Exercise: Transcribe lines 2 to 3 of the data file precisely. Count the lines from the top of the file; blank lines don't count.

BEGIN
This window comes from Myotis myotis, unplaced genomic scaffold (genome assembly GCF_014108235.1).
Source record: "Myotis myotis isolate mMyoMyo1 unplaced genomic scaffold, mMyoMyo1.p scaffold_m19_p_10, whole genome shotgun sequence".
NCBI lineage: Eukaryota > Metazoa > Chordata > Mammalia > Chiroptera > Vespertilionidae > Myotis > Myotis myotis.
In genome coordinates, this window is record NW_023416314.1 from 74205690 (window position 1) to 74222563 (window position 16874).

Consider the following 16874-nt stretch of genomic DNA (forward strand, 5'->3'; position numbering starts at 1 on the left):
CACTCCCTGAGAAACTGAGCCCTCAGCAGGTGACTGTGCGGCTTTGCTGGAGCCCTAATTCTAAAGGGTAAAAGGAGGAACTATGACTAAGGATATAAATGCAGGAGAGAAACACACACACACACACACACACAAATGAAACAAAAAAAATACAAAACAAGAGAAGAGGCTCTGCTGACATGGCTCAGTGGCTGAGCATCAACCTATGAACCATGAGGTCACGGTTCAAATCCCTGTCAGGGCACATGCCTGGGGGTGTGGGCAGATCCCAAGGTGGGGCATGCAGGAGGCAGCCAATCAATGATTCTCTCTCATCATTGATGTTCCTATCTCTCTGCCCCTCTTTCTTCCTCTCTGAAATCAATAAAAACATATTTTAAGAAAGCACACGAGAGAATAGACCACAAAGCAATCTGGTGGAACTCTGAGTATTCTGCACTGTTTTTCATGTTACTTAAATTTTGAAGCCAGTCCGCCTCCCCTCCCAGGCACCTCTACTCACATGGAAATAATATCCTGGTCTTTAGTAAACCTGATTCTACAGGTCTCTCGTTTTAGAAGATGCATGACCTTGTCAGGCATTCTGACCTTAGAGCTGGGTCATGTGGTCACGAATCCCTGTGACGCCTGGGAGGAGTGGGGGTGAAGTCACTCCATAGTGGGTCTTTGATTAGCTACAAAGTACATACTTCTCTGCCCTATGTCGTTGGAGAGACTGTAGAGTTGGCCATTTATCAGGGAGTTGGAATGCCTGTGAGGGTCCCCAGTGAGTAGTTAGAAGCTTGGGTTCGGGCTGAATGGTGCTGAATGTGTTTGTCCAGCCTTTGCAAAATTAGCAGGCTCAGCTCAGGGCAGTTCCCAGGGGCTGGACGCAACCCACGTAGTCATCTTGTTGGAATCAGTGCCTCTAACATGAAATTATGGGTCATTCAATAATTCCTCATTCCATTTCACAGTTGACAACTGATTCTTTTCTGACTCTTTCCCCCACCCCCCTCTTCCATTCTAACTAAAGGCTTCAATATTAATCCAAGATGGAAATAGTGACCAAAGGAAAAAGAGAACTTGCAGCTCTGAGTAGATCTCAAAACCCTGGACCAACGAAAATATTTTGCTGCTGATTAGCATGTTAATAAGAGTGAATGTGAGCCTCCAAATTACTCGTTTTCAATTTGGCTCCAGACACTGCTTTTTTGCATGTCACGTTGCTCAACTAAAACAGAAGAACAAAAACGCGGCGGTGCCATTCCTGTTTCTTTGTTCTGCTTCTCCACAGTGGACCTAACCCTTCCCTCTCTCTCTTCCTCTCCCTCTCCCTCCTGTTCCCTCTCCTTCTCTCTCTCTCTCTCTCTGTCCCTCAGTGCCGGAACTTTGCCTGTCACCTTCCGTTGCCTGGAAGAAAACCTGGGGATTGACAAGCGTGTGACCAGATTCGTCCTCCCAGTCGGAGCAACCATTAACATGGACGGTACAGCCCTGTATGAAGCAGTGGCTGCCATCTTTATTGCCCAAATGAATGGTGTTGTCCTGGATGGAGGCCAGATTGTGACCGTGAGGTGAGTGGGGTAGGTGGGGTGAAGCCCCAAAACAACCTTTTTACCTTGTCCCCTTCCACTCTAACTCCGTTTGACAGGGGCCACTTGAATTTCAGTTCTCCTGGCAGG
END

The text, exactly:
Source record: "Myotis myotis isolate mMyoMyo1 unplaced genomic scaffold, mMyoMyo1.p scaffold_m19_p_10, whole genome shotgun sequence".
NCBI lineage: Eukaryota > Metazoa > Chordata > Mammalia > Chiroptera > Vespertilionidae > Myotis > Myotis myotis.